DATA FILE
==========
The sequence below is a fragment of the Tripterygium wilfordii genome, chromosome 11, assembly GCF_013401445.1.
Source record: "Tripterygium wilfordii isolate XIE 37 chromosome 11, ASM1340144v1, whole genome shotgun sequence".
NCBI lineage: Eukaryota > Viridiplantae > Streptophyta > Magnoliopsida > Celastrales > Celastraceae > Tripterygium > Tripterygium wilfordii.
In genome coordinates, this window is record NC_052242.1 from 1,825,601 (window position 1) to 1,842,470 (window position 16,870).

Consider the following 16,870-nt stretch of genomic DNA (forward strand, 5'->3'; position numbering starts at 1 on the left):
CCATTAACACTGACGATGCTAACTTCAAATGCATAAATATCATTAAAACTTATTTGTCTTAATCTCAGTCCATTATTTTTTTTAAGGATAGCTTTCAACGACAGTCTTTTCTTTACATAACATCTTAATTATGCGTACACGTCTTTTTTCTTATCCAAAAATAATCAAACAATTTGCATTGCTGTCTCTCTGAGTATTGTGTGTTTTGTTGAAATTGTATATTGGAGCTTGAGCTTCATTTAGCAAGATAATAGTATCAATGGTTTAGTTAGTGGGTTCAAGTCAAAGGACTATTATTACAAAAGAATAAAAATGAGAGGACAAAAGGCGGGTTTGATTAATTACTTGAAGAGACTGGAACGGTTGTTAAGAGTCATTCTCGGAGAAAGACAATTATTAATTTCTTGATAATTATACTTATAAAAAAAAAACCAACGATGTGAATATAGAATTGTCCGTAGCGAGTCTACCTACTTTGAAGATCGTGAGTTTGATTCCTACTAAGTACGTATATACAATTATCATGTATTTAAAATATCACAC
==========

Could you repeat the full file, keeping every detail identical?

The sequence below is a fragment of the Tripterygium wilfordii genome, chromosome 11, assembly GCF_013401445.1.
Source record: "Tripterygium wilfordii isolate XIE 37 chromosome 11, ASM1340144v1, whole genome shotgun sequence".
NCBI lineage: Eukaryota > Viridiplantae > Streptophyta > Magnoliopsida > Celastrales > Celastraceae > Tripterygium > Tripterygium wilfordii.
In genome coordinates, this window is record NC_052242.1 from 1,825,601 (window position 1) to 1,842,470 (window position 16,870).

Consider the following 16,870-nt stretch of genomic DNA (forward strand, 5'->3'; position numbering starts at 1 on the left):
CCATTAACACTGACGATGCTAACTTCAAATGCATAAATATCATTAAAACTTATTTGTCTTAATCTCAGTCCATTATTTTTTTTAAGGATAGCTTTCAACGACAGTCTTTTCTTTACATAACATCTTAATTATGCGTACACGTCTTTTTTCTTATCCAAAAATAATCAAACAATTTGCATTGCTGTCTCTCTGAGTATTGTGTGTTTTGTTGAAATTGTATATTGGAGCTTGAGCTTCATTTAGCAAGATAATAGTATCAATGGTTTAGTTAGTGGGTTCAAGTCAAAGGACTATTATTACAAAAGAATAAAAATGAGAGGACAAAAGGCGGGTTTGATTAATTACTTGAAGAGACTGGAACGGTTGTTAAGAGTCATTCTCGGAGAAAGACAATTATTAATTTCTTGATAATTATACTTATAAAAAAAAAACCAACGATGTGAATATAGAATTGTCCGTAGCGAGTCTACCTACTTTGAAGATCGTGAGTTTGATTCCTACTAAGTACGTATATACAATTATCATGTATTTAAAATATCACAC